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Javascript Design patterns: Flyweight Pattern

The flyweight pattern is one of the structural design patterns. This pattern provides ways to decrease object count thus improving application required objects structure. It aims to minimize the use of memory in an application by sharing as much data as possible with related objects. One important feature of flyweight objects is that they are immutable. This means that they cannot be modified once they have been constructed.

Each "flyweight" object is divided into two pieces: the state-dependent (extrinsic) part, and the state-independent (intrinsic) part. The intrinsic state is stored (shared) in the Flyweight object. The extrinsic state is stored or computed by client objects and passed to the Flyweight when its operations are invoked.

Intrinsic information may be required by methods on our objects, which they absolutely cannot function without. Extrinsic information can be removed and stored externally.

How does the flyweight pattern store values?

In the Flyweight pattern, we use a HashTable that stores reference to the object which has already been created, every object is associated with a key. HashTables are data structures that store data in an array-like format, using key/value pairs, where the (hashed) key corresponds to the index in the array. HashTables offer the same key/value functionality and come native in JavaScript in the form of the map() object.

Now when a client wants to create an object, he simply has to pass a key associated with it. If the object has already been created we simply get the reference to that object else it creates a new object and then returns its reference to the client.


The Flyweight uses sharing to support large numbers of objects efficiently. Modern web browsers use this technique to prevent loading the same images twice. When a browser loads a web page, it traverses through all images on that page. The browser loads all-new images from the Internet and places them on the internal cache. For already loaded images, a flyweight object is created, which has some unique data like position within the page, but everything else is referenced to the cached one.

Let's take a look at an example from Addy Osmani's "Learning JavaScript Design Patterns" book which is about implementing a system to manage all of the books in a library.

The vital meta-data for each book could be:

  • ID
  • Title
  • Author
  • Genre
  • Page count
  • Publisher ID
  • ISBN

We'll have the following properties to keep track of which member has checked out a particular book, the date they've checked it out on as well as the expected date of return:

  • checkoutDate
  • checkoutMember
  • dueReturnDate
  • availability

Before any optimization using the Flyweight pattern, each book would be represented as follows:

prior flyweight

 let Book = function(
) { = id;
  this.title = title; = author;
  this.genre = genre;
  this.pageCount = pageCount;
  this.publisherID = publisherID;
  this.ISBN = ISBN;
  this.checkoutDate = checkoutDate;
  this.checkoutMember = checkoutMember;
  this.dueReturnDate = dueReturnDate;
  this.availability = availability;

Book.prototype = {
  getTitle: function() {
    return this.title;

  getAuthor: function() {

  getISBN: function() {
    return this.ISBN;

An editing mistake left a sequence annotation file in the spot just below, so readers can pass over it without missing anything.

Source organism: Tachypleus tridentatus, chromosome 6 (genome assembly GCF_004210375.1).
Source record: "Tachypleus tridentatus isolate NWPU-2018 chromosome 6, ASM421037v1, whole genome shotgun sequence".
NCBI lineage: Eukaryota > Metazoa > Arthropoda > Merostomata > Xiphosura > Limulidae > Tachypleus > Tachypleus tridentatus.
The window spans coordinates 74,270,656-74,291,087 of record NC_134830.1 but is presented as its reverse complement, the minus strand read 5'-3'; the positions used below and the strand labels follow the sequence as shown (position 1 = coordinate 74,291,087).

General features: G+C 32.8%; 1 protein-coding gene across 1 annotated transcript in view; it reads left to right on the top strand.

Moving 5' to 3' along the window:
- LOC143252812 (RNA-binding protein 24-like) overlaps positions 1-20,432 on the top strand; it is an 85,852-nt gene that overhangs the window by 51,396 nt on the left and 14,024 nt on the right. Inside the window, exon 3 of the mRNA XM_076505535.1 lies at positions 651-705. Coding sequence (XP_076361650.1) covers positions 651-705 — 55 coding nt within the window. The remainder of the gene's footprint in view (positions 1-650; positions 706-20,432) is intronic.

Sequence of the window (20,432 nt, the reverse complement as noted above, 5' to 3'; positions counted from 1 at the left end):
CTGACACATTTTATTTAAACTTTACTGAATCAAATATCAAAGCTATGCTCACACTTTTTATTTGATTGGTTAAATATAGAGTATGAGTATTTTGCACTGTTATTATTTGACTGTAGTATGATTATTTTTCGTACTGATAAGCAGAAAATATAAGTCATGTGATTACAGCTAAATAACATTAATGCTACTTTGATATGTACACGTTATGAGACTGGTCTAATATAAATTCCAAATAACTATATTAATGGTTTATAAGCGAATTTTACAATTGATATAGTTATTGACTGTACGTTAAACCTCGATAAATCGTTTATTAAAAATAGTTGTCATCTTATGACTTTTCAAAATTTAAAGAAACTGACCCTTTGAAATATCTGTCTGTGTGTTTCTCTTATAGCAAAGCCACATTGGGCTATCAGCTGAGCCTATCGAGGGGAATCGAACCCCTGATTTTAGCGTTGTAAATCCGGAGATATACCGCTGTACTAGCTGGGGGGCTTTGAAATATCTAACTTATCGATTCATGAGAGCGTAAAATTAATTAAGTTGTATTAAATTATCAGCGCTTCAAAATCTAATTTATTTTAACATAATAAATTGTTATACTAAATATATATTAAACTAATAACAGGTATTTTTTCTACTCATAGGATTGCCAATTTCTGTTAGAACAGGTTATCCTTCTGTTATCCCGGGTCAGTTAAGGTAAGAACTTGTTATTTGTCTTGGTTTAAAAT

// For brevity, other getters are not shown
  updateCheckoutStatus: function(
  ) { = bookID;
    this.availability = newStatus;
    this.checkoutDate = checkoutDate;
    this.checkoutMember = checkoutMember;
    this.dueReturnDate = newReturnDate;

  extendCheckoutPeriod: function(bookID, newReturnDate) { = bookID;
    this.dueReturnDate = newReturnDate;

  isPastDue: function(bookID) {
    var currentDate = new Date();
    return currentDate.getTime() > Date.parse(this.dueReturnDate);

Using thousands of book objects may overwhelm the available memory, but we can optimize our system using the Flyweight pattern to improve this.

We can now separate our data into intrinsic and extrinsic states as follows: data relevant to the book object (title, author, etc.) is intrinsic while the checkout data (checkoutMember, dueReturnDate, etc.) is considered extrinsic.

Effectively this means that only one Book object is required for each combination of book properties. It's still a considerable quantity of objects, but significantly fewer than we had previously.

The following single instance of our book meta-data combinations will be shared among all of the copies of a book with a particular title.

post flyweight

// Flyweight optimized version
var Book = function(title, author, genre, pageCount, publisherID, ISBN) {
  this.title = title; = author;
  this.genre = genre;
  this.pageCount = pageCount;
  this.publisherID = publisherID;
  this.ISBN = ISBN;

The extrinsic states have been removed. Everything to do with library check-outs will be moved to a manager, and as the object data is now segmented, a factory can be used for instantiation.

Essentially Flyweight is an 'object normalization technique' in which common properties are factored out into shared flyweight objects. (Note: the idea is similar to data model normalization, a process in which the modeler attempts to minimize redundancy).

What's an advantage and a disadvantage of the flyweight pattern?

Disadvantage: Flyweights may introduce run-time costs associated with transferring, finding, and/or computing extrinsic state, especially if it was formerly stored as an intrinsic state.


  • Space savings, which increase as more flyweights are shared. * Saves a lot of Megabytes.
  • Facing memory constraints and get thousands of similar objects.


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